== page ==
A certain Foulcher d’Orléans, knight of Orleans, was a leader of the first crusade at the end of the 11th century. He is featured in the Crusades Rooms at Versailles palace.

Alberic d’Orleans
Foulcher d’Orleans accompanied preacher Peter the Hermit to Constantinople during the first Crusade. The Siege of Nicea, miniature, Bibliothèque Nationale de France, 13th century.

The chateau of Rère passed into the family’s hands in the 14th century when a knight of Orléans married a lady de Rère.

The family kept its tradition of military service and in in 1745, one sixteen year old son took part in the battle of Fontenoy, the French monarchy’s last major military victory.

The French Revolution tore noble families apart: some aristocratic officers, such as Charles Etienne Gudin de la Sablonnière, sided with the new order whereas many others fled France and took up arms against the system that was sending their families to the guillotine.

The family held onto its home during those turbulent years. This was because the lord of the manor, Jacques Marie d’Orléans de Rère, who would have been perceived as more of a threat, died in 1792. His widow, Marie Paule refused to leave the chateau, which meant the government could not sell it. Her two young sons, who were in danger, were hidden by the local baker. They were informed upon but when the authorities came to arrest them, the boys were working as apprentices and were not recognised.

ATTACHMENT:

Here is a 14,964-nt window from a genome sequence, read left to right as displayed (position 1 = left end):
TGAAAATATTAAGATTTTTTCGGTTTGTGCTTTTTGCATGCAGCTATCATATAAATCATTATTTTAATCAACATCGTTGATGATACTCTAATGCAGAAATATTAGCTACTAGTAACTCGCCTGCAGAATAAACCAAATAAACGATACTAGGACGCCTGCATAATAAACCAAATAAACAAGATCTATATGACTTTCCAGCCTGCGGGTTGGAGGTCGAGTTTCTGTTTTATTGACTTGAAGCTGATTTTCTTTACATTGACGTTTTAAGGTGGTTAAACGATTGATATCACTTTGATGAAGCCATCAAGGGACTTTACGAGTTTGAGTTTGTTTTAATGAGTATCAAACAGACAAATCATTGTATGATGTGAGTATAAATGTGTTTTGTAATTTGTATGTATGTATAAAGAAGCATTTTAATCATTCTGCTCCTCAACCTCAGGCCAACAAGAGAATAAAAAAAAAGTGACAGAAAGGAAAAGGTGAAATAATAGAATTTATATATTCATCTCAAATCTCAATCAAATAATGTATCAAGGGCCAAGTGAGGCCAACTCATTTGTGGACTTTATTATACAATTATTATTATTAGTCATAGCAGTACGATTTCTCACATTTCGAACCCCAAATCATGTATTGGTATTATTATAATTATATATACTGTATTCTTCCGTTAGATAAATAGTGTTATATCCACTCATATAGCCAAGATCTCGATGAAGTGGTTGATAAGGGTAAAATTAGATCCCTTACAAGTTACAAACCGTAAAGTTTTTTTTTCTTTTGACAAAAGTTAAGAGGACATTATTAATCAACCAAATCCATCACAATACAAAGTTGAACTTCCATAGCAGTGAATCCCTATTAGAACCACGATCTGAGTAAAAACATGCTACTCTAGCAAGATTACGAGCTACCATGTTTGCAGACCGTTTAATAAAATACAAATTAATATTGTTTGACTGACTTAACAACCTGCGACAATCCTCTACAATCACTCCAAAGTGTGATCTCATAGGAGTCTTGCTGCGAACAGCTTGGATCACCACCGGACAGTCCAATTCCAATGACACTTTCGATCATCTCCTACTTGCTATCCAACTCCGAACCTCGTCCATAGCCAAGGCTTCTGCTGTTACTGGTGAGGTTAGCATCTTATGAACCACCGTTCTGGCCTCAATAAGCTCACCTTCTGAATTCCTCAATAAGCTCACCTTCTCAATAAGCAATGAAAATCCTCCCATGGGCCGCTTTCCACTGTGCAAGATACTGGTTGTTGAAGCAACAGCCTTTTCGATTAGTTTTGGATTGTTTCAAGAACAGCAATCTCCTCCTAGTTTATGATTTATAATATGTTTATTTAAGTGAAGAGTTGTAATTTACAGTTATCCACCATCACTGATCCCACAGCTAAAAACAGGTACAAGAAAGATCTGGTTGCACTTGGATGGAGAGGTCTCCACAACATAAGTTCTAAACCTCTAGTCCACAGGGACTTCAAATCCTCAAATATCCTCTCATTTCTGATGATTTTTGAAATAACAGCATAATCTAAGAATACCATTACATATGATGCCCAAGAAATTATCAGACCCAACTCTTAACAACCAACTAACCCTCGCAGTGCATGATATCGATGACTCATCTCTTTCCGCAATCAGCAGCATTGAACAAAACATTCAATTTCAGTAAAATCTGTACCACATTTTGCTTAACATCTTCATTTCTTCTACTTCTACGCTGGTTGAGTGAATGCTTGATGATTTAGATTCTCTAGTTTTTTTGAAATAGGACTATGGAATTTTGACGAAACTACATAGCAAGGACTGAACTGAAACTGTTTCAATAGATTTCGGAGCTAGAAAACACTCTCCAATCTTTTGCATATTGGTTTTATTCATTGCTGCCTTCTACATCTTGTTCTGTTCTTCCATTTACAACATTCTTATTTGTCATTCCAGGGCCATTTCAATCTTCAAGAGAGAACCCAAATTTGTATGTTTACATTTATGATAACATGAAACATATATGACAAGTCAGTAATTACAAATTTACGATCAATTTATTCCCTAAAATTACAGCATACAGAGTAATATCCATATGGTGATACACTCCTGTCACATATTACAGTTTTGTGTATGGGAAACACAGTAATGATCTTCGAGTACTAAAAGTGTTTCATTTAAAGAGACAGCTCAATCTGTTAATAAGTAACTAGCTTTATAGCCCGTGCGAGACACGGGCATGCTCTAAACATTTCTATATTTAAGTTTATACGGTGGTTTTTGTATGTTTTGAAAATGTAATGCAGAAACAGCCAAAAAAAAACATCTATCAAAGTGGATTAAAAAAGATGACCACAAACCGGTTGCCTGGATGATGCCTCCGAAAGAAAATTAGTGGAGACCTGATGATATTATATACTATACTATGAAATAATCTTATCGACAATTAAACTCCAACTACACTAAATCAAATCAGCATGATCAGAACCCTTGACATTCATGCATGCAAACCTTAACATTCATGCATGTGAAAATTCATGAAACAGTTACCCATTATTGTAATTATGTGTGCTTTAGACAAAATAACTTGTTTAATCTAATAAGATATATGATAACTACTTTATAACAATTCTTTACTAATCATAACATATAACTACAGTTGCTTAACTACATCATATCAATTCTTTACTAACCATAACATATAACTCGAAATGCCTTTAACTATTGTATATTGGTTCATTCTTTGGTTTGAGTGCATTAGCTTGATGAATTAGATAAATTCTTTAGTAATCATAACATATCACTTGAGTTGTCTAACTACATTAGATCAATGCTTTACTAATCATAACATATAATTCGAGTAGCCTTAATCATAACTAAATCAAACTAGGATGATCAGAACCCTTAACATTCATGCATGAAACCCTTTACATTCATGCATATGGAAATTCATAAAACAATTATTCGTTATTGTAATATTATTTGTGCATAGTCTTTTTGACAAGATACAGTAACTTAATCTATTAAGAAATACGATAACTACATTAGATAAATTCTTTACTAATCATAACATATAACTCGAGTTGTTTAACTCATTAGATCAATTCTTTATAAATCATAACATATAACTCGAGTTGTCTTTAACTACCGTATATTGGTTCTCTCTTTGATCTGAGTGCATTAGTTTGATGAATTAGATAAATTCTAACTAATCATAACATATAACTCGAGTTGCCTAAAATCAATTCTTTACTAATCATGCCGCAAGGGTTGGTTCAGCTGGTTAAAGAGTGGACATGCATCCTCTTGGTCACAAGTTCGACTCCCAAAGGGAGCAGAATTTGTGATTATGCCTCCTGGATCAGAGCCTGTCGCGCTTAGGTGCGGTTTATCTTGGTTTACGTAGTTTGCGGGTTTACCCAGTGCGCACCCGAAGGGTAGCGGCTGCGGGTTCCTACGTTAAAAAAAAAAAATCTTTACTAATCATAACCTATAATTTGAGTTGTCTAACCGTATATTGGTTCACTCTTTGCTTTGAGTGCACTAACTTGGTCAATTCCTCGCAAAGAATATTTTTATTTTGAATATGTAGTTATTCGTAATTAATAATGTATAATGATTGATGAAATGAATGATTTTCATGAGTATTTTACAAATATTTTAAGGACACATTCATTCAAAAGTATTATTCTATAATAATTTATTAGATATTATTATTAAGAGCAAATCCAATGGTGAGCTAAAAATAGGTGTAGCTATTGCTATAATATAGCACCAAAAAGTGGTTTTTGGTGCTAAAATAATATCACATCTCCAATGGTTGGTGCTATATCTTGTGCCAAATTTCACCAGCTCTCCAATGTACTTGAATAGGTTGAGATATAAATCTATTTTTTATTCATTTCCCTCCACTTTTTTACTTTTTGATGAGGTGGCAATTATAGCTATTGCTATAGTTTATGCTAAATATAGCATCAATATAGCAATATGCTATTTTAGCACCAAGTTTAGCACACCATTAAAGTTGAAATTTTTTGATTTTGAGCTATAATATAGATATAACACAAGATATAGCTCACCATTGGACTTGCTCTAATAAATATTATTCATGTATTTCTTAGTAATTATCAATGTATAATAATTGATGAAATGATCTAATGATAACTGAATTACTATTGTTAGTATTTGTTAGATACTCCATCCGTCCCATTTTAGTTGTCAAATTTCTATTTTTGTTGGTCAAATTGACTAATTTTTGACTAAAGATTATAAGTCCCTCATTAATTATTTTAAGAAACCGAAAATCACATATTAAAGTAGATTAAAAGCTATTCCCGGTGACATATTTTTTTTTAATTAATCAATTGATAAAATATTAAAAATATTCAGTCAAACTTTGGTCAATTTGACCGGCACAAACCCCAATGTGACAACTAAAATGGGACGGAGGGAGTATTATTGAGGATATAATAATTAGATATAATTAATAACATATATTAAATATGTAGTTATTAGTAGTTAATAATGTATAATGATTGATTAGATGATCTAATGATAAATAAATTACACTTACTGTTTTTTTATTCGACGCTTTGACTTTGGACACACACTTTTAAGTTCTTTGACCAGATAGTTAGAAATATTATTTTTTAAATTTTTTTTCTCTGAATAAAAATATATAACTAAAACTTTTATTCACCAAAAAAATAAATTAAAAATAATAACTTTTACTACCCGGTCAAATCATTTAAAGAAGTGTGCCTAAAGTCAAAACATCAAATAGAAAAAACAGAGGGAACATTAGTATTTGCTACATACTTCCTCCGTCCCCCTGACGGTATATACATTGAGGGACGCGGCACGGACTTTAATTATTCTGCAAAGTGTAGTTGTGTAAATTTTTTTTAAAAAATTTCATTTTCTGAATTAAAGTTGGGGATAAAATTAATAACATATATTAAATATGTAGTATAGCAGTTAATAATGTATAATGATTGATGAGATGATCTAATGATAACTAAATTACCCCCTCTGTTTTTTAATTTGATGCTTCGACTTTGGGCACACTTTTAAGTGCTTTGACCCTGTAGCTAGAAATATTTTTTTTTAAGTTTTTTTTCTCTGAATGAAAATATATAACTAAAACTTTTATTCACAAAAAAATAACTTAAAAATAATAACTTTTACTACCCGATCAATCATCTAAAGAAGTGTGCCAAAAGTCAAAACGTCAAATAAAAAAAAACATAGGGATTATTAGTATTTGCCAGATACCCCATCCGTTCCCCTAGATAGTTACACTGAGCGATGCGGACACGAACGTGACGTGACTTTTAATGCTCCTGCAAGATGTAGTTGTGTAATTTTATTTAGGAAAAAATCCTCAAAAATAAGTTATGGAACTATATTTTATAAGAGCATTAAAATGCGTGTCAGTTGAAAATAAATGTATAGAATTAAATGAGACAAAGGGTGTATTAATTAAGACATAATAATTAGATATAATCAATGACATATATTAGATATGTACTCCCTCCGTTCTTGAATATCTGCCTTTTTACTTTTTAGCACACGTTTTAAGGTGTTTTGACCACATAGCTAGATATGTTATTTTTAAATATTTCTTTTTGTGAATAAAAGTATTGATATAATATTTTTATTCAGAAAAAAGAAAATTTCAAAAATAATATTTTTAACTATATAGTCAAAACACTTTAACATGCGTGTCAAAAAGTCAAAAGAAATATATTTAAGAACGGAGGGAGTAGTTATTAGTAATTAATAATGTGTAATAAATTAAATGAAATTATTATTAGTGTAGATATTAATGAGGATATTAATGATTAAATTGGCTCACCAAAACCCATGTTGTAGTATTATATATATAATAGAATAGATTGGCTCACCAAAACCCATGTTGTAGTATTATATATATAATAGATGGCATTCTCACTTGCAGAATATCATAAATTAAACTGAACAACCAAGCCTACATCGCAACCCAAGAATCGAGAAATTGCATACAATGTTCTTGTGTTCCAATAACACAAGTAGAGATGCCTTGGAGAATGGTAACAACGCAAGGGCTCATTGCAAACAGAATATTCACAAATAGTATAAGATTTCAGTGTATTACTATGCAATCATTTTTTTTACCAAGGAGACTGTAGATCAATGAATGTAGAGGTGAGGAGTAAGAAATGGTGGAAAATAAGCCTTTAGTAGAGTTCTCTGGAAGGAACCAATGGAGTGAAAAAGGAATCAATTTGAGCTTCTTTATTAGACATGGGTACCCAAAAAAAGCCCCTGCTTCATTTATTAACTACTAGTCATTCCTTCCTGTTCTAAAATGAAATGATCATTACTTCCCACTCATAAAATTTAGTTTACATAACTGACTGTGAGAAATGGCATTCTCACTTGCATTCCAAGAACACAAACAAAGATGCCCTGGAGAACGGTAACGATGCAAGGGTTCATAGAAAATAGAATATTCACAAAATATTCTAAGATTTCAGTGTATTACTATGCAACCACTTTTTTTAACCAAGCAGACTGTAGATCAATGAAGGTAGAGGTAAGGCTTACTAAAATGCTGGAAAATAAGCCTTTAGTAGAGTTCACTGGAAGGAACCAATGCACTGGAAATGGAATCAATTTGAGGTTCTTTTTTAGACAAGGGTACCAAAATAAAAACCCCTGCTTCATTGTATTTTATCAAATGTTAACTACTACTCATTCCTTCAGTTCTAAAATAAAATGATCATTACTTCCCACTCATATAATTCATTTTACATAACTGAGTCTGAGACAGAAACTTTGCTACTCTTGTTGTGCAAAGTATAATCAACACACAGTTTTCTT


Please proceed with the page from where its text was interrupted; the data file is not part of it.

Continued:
In my family, Napoleon is the one who healed all the wounds of the Revolution. By the end of the empire, everyone was a Bonapartist.

“In my family, Napoleon is the one who healed all the wounds of the Revolution”, Albéric d’Orléans explained. “By the end of the empire, everyone was a Bonapartist.” Therefore, the marriage in 1861 between another Albéric and Louise Gudin was welcomed.

As it turns out, Louise was also the granddaughter of another military leader of the 1812 Russia campaign: Marshal Edouard Mortier, duc of Trevise, was made governor of Moscow’s Kremlin by Napoleon. Later on, he returned to the country as French ambassador to Saint Petersburg in 1830-31. Marshal Mortier became prime minister in 1834-35 under King Louis-Philippe and was killed in an assassination attempt on the king in 1835.